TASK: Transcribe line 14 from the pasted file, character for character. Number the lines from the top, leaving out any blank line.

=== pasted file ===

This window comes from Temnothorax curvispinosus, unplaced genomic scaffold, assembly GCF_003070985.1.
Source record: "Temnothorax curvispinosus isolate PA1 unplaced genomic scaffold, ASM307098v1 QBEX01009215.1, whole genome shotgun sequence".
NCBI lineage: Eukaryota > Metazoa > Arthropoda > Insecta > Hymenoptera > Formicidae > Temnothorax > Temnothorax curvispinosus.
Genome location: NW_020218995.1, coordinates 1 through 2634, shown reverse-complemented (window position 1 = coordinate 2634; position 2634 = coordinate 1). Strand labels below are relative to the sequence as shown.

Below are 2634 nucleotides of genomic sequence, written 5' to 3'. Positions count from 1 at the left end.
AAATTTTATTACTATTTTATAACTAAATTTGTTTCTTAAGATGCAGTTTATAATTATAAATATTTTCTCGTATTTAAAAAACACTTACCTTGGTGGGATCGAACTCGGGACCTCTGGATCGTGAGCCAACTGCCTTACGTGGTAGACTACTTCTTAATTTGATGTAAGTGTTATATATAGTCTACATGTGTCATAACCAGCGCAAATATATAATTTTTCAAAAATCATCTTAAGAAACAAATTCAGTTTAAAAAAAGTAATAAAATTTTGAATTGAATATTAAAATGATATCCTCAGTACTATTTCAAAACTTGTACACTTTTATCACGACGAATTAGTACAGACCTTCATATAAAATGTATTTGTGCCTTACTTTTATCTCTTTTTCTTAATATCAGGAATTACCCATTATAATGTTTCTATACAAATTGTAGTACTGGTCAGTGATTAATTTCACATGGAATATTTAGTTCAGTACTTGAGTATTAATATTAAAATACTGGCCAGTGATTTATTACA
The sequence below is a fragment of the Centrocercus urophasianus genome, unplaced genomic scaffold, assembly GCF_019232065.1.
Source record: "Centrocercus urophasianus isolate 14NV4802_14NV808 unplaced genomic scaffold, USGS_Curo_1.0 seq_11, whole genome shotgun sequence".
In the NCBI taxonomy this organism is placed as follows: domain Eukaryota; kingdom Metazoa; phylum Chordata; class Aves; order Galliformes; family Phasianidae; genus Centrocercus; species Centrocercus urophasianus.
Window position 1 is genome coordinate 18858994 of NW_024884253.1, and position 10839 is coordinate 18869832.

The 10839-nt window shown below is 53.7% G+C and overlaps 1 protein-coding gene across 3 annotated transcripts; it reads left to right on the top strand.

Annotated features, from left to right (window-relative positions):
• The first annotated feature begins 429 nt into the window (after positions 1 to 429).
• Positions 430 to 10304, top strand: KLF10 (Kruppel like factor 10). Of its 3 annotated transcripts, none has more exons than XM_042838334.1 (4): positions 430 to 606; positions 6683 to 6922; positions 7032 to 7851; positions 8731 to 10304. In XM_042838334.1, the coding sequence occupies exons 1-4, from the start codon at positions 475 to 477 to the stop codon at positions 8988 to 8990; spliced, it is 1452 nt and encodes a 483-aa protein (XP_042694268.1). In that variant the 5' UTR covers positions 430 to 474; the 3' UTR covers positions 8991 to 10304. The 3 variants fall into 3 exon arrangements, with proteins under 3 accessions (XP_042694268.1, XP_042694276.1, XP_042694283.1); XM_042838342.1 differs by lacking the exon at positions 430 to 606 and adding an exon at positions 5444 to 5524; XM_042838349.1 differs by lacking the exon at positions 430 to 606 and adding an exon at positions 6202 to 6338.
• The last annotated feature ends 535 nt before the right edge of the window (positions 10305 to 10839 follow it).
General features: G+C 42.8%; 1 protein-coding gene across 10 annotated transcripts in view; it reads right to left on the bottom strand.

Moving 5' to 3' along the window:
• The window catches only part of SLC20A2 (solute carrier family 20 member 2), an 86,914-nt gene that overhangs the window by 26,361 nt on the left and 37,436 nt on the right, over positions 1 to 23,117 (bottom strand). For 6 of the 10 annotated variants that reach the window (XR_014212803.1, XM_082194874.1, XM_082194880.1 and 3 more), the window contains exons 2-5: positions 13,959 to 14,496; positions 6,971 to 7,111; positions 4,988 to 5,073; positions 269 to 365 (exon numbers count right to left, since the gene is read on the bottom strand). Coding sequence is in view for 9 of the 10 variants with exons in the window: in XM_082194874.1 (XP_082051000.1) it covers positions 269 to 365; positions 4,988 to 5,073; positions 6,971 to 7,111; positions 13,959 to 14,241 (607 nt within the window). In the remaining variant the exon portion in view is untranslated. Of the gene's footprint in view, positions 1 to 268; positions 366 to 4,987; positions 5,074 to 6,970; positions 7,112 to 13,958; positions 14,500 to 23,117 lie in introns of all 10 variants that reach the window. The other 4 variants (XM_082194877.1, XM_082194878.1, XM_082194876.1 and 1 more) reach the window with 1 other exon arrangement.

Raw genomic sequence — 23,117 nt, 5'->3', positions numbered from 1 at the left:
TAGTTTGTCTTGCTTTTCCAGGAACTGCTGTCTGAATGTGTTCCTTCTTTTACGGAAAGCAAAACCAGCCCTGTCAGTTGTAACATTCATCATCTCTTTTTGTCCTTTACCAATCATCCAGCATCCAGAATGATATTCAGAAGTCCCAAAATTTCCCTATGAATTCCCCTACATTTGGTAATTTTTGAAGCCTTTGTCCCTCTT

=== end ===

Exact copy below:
• Positions 430 to 10304, top strand: KLF10 (Kruppel like factor 10). Of its 3 annotated transcripts, none has more exons than XM_042838334.1 (4): positions 430 to 606; positions 6683 to 6922; positions 7032 to 7851; positions 8731 to 10304. In XM_042838334.1, the coding sequence occupies exons 1-4, from the start codon at positions 475 to 477 to the stop codon at positions 8988 to 8990; spliced, it is 1452 nt and encodes a 483-aa protein (XP_042694268.1). In that variant the 5' UTR covers positions 430 to 474; the 3' UTR covers positions 8991 to 10304. The 3 variants fall into 3 exon arrangements, with proteins under 3 accessions (XP_042694268.1, XP_042694276.1, XP_042694283.1); XM_042838342.1 differs by lacking the exon at positions 430 to 606 and adding an exon at positions 5444 to 5524; XM_042838349.1 differs by lacking the exon at positions 430 to 606 and adding an exon at positions 6202 to 6338.